Commonwealth Bank promises to refund dead superannuation members’ fees

CBA has had a bad year.

CBA has had a bad year. Photo: CBA

The Commonwealth Bank will pay compensation after charging advice fees to the estates of dead superannuation customers.

CBA investment and superannuation subsidiary Avanteos knew it was charging dead customers in 2015 but only recently stopped the practice, following revelations some financial advisers had also charged fees to deceased clients’ estates.

The practice should never have occurred, CBA executive Linda Elkins told the banking royal commission.

Avanteos discovered in 2015 it had charged adviser service fees on accounts after being told the customer had died but decided it could continue if the charges were disclosed to members.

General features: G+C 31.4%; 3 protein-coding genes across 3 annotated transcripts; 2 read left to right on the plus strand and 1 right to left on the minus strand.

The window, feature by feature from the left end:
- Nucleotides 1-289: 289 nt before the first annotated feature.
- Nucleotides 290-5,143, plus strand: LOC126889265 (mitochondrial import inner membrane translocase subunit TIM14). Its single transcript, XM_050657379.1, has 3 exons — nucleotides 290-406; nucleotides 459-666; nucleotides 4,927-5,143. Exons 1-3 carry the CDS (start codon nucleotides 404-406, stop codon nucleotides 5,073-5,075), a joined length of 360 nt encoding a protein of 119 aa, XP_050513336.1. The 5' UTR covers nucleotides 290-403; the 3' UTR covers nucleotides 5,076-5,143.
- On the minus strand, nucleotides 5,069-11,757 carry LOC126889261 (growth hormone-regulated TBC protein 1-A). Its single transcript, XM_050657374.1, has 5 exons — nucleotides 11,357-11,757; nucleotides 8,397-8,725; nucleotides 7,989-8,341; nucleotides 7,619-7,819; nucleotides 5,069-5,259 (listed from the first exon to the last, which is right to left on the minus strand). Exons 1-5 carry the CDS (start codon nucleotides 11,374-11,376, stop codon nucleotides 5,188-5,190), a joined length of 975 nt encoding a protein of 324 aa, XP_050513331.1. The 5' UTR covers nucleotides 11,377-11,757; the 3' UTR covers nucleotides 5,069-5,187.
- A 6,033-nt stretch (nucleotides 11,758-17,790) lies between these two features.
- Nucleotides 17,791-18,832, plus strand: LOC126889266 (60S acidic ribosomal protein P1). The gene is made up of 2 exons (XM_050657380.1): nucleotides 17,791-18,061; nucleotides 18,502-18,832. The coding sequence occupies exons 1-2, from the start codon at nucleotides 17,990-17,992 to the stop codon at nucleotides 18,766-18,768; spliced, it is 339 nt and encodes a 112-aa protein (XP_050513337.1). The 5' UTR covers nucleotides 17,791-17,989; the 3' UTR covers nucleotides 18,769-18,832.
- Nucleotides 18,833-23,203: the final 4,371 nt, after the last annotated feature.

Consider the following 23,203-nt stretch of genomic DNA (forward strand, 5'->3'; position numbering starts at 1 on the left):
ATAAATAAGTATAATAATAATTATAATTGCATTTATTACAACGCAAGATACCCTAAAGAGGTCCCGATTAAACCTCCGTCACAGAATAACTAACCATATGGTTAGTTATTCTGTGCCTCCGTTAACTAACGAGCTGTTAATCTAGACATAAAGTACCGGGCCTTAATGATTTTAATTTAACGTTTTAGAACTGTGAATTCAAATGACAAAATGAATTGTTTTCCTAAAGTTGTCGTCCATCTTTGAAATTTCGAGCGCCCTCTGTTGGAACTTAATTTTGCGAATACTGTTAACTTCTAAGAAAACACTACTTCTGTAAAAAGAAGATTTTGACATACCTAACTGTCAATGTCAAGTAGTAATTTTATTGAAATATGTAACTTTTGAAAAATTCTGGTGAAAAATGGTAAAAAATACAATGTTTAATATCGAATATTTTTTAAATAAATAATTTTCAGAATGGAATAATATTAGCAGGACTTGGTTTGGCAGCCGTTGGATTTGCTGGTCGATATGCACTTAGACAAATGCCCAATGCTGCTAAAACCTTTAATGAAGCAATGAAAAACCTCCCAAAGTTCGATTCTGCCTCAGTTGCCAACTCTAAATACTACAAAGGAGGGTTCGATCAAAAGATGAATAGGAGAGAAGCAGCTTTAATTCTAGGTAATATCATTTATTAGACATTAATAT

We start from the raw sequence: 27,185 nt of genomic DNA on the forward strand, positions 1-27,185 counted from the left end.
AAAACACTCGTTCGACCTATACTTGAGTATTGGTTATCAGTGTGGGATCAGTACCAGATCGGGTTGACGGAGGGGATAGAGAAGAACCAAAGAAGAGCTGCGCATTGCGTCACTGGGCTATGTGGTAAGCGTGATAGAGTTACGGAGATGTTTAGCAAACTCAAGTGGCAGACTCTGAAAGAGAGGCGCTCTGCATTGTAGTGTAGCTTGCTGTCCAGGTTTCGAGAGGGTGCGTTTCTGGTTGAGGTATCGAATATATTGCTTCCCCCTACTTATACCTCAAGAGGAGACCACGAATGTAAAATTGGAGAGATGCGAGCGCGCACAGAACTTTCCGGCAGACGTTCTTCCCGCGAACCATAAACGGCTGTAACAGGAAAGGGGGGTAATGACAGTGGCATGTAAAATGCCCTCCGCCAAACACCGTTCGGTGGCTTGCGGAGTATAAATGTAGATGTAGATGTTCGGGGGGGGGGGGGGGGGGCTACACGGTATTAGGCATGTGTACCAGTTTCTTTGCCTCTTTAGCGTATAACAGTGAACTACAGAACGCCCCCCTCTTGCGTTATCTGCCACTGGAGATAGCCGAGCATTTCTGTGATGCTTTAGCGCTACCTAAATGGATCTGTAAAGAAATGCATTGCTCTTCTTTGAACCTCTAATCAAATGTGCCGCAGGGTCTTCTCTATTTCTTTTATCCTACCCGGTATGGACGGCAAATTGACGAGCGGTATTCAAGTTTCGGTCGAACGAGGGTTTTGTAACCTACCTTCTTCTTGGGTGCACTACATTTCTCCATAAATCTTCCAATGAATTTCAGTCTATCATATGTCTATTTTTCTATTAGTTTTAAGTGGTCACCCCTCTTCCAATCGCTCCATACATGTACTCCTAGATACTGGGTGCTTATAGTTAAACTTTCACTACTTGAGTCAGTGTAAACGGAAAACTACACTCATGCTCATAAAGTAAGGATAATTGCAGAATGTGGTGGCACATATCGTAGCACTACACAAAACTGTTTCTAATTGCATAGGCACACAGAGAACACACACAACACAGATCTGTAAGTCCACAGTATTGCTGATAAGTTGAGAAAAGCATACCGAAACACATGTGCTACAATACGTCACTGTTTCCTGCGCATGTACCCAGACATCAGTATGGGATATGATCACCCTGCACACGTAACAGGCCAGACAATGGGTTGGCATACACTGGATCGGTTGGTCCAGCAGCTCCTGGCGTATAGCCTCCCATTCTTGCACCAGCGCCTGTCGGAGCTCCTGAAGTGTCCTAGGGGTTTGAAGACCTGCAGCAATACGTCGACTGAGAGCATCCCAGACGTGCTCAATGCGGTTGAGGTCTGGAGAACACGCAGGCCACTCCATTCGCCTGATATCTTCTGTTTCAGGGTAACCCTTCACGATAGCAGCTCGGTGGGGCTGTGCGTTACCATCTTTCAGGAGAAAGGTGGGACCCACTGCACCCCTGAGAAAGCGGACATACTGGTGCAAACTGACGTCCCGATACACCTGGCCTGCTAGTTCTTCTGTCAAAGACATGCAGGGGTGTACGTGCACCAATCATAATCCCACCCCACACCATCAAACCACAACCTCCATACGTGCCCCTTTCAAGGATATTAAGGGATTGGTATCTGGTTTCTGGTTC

CBA said it now recognised that was the wrong approach and the practice should have been stopped immediately when it was first detected.

Australia’s largest bank said it will refund fees incorrectly deducted by Avanteos from deceased estate superannuation, pension and investment accounts and pay compensation for interest or lost earnings.

“While there are circumstances in which deceased estates will require financial advice, these mistakes are unacceptable,” a CBA statement said.

The bank has been reviewing its processes in relation to deceased estates since the April royal commission revelations that some advisers at subsidiary Count Financial continued charging fees to clients’ accounts after they died.

The royal commission will shift its attention to Australia’s largest wealth manager AMP on Thursday, with AMP Superannuation’s independent chairman and its director of regulatory governance scheduled to appear.


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